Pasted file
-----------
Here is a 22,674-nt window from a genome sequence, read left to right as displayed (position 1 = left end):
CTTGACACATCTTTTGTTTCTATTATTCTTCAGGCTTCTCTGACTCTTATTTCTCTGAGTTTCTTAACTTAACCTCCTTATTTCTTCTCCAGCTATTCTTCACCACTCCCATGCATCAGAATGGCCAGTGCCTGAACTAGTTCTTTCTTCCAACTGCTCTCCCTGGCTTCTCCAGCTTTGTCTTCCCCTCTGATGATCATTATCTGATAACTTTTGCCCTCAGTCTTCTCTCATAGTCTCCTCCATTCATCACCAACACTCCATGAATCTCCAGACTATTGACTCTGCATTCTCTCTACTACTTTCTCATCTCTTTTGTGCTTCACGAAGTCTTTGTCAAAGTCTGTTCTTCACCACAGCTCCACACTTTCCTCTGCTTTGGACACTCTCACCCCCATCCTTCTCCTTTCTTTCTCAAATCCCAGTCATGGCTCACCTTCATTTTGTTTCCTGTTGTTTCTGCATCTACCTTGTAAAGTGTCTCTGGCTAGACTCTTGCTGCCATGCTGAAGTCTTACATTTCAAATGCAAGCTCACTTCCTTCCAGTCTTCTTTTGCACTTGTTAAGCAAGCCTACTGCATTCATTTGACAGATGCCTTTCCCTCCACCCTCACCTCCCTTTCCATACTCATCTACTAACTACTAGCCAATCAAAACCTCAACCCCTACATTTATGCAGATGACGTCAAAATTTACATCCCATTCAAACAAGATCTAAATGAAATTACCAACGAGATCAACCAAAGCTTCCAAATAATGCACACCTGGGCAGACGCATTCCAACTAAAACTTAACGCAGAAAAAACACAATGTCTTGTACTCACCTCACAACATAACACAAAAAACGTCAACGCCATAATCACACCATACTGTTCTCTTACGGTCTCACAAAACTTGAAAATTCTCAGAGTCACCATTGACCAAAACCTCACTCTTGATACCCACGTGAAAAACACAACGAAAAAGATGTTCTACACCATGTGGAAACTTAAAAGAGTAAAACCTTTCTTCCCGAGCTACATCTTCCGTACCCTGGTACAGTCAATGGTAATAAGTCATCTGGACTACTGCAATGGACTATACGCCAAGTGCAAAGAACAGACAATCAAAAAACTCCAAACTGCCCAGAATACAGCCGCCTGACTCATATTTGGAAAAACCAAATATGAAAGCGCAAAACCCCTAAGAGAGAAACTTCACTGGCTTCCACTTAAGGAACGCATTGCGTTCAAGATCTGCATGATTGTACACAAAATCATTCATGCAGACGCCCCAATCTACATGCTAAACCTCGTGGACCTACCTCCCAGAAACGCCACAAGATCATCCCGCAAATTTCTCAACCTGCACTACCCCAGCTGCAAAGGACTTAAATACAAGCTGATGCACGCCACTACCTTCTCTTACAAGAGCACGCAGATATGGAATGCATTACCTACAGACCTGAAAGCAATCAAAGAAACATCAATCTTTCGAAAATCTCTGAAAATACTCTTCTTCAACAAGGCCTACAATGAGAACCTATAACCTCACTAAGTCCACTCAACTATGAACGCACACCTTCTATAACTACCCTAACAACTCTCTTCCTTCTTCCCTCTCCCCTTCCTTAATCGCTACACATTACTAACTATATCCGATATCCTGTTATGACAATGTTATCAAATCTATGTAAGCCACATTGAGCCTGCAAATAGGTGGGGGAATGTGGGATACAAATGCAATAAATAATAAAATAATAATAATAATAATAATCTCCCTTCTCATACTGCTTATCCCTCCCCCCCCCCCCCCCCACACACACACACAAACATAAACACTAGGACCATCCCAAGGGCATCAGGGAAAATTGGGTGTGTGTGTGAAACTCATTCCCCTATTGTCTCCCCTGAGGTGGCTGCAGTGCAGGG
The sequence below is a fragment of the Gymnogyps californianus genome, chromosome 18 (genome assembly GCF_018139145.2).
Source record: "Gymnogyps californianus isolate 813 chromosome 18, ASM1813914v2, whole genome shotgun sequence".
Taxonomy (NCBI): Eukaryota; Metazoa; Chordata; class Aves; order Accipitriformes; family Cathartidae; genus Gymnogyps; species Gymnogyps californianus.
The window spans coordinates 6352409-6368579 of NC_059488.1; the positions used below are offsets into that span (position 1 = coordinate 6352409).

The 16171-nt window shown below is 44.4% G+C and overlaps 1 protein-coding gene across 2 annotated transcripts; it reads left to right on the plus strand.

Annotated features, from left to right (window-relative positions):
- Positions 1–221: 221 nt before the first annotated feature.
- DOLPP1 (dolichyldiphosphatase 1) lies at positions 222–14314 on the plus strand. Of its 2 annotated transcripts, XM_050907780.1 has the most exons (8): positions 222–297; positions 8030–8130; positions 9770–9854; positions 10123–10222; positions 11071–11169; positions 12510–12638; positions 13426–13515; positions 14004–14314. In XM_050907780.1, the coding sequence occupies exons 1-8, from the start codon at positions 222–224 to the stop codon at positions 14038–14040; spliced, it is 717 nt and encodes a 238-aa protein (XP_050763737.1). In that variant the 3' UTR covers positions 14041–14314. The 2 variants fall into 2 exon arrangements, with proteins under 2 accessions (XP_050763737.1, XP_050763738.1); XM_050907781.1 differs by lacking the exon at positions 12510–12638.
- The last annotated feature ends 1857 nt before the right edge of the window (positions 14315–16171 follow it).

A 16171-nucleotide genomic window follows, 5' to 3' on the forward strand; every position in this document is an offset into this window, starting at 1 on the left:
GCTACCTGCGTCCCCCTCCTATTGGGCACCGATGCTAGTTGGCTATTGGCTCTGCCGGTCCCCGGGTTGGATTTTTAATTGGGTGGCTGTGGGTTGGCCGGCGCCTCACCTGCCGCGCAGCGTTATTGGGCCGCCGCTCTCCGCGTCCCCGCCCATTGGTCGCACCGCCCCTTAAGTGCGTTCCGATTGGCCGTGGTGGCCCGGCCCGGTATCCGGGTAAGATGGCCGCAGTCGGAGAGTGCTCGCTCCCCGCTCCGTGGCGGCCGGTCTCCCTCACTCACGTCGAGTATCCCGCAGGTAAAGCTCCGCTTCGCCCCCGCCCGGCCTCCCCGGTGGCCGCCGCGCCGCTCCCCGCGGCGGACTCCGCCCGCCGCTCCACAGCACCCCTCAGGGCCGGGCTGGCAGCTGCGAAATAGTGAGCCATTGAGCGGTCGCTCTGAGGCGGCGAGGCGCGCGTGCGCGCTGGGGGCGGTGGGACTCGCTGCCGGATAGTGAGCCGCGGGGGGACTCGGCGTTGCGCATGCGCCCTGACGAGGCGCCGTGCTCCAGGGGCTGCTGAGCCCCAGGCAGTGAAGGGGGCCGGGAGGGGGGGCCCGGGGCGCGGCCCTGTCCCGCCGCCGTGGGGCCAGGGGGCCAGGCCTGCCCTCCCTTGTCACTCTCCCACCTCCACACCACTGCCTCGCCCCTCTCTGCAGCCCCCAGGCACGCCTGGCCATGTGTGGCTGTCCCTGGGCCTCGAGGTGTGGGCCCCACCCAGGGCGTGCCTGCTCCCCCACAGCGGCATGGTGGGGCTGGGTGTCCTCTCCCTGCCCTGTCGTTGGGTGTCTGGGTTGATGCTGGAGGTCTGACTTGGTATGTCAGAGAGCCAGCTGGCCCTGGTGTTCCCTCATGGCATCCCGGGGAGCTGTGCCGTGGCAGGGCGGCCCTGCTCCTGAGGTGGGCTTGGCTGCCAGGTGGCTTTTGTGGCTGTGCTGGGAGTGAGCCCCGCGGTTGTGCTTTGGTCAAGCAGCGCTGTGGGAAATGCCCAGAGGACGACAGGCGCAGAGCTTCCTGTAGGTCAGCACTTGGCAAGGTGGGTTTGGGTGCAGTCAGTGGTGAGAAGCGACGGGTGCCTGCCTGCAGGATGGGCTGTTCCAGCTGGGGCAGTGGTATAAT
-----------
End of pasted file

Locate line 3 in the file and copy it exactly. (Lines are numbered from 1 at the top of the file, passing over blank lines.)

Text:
The sequence below is a fragment of the Gymnogyps californianus genome, chromosome 18 (genome assembly GCF_018139145.2).